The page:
To truly make a dent in sensory pollution, bigger steps are needed. Lights can be dimmed or switched off when buildings and streets are not in use. They can be shielded so that they stop shining above the horizon. LEDs can be changed from blue or white to red. Quiet pavements with porous surfaces can absorb the noise from passing vehicles. Sound-absorbing barriers, including berms on land and air-bubble curtains in the water, can soften the din of traffic and industry. Vehicles can be diverted from important areas of wilderness, or they can be forced to slow down: In 2007, when commercial ships in the Mediterranean began slowing down by just 12 percent, which saves fuel and reduces emissions, they produced half as much noise. Such vessels can also be fitted with quieter hulls and propellers, which are already used to muffle military ships (and would make commercial ones more fuel-efficient).
We could regulate industries causing sensory pollution, but there’s not enough societal will. “Plastic pollution in the sea looks hideous and everyone is worried, but noise pollution in the sea is something we don’t experience so directly, so no one’s up in arms about it,” Lamont says. And as we desecrate sensory environments, we grow accustomed to the results. Our blinding, blaring world becomes normal, and pristine wilderness feels more distant.
But the majesty of nature is not restricted to canyons and mountains. It can be found in the wilds of perception—the sensory spaces that lie outside our Umwelt and within those of other animals. To perceive the world through others’ senses is to find splendor in familiarity, and the sacred in the mundane. Wonders exist in a backyard garden, where bees take the measure of a flower’s electric fields, leafhoppers send vibrational melodies through the stems of plants, and birds behold the hidden palettes of ultraviolet colors on their flock-mates’ feathers. Wilderness is not distant. We are continually immersed in it. It is there for us to imagine, to savor, and to protect.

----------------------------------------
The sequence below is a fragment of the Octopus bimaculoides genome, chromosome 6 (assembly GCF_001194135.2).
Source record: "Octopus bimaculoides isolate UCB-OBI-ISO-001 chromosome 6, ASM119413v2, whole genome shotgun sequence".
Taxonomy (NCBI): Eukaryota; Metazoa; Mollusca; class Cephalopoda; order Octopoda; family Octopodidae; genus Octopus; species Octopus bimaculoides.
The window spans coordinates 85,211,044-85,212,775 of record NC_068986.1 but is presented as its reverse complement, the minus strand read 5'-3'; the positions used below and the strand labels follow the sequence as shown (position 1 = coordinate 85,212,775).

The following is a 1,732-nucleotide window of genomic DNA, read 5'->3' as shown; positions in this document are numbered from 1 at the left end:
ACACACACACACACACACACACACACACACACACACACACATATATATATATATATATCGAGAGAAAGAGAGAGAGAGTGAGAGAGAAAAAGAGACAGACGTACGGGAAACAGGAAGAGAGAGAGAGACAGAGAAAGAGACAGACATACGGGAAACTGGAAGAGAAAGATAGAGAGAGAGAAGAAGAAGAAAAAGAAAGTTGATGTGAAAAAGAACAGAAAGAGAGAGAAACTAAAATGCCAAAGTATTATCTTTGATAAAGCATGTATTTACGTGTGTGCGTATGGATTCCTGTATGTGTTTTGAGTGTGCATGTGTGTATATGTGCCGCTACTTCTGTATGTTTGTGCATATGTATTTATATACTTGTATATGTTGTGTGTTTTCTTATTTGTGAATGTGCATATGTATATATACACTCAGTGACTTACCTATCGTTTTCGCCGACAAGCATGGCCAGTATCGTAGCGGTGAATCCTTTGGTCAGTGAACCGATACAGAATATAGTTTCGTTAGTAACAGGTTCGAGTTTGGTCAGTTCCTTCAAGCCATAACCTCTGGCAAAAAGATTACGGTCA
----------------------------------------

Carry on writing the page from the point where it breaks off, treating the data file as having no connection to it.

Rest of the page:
In 1934, after considering the senses of ticks, dogs, jackdaws, and wasps, Jakob von Uexküll wrote about the Umwelt of the astronomer. “Through gigantic optical aids,” he wrote, this unique creature has eyes that “are capable of penetrating outer space as far as the most distant stars. In its Umwelt, suns and planets circle at a solemn pace.” The tools of astronomy can capture stimuli that no animal can naturally sense—X-rays, radio waves, gravitational waves from colliding black holes. They extend the human Umwelt across the universe and back to its very beginning. The tools of biologists are more modest in scale, but they, too, offer a glimpse into the infinite. Scientists have used night-vision goggles to show that nocturnal bees can see in extreme darkness, clip-on microphones to eavesdrop on the vibrational songs of leafhoppers, and electrodes to listen in on the pulses of electric fish. With microscopes, cameras, speakers, satellites, and recorders, people have explored other sensory worlds. We have used technology to make the invisible visible and the inaudible audible.
No creature could possibly sense everything, and no creature needs to. Evolving according to their owner’s needs, the senses sort through an infinity of stimuli, allowing through only what is relevant. To learn about the rest is a choice. The ability to dip into other Umwelten is our greatest sensory skill. A moth will never know what a zebra finch hears in its song, a zebra finch will never feel the electric buzz of a black ghost knifefish, a knifefish will never see through the eyes of a mantis shrimp, a mantis shrimp will never smell the way a dog can, and a dog will never understand what it is like to be a bat. We will never fully do any of these things either, but we are the only animal that can try. Through patient observation, through the technologies at our disposal, through the scientific method, and, above all else, through our curiosity and imagination, we can try to step into perspectives outside our own. This is a profound gift, which comes with a heavy responsibility. As the only species that can come close to understanding other Umwelten, but also the species most responsible for destroying those sensory realms, it falls on us to marshal all of our empathy and ingenuity to protect other creatures, and their unique ways of experiencing our shared world.
This article has been adapted from Ed Yong’s latest book, An Immense World: How Animal Senses Reveal the Hidden Realms Around Us. It appears in the July/August 2022 print edition with the headline “Our Blinding, Blaring World.”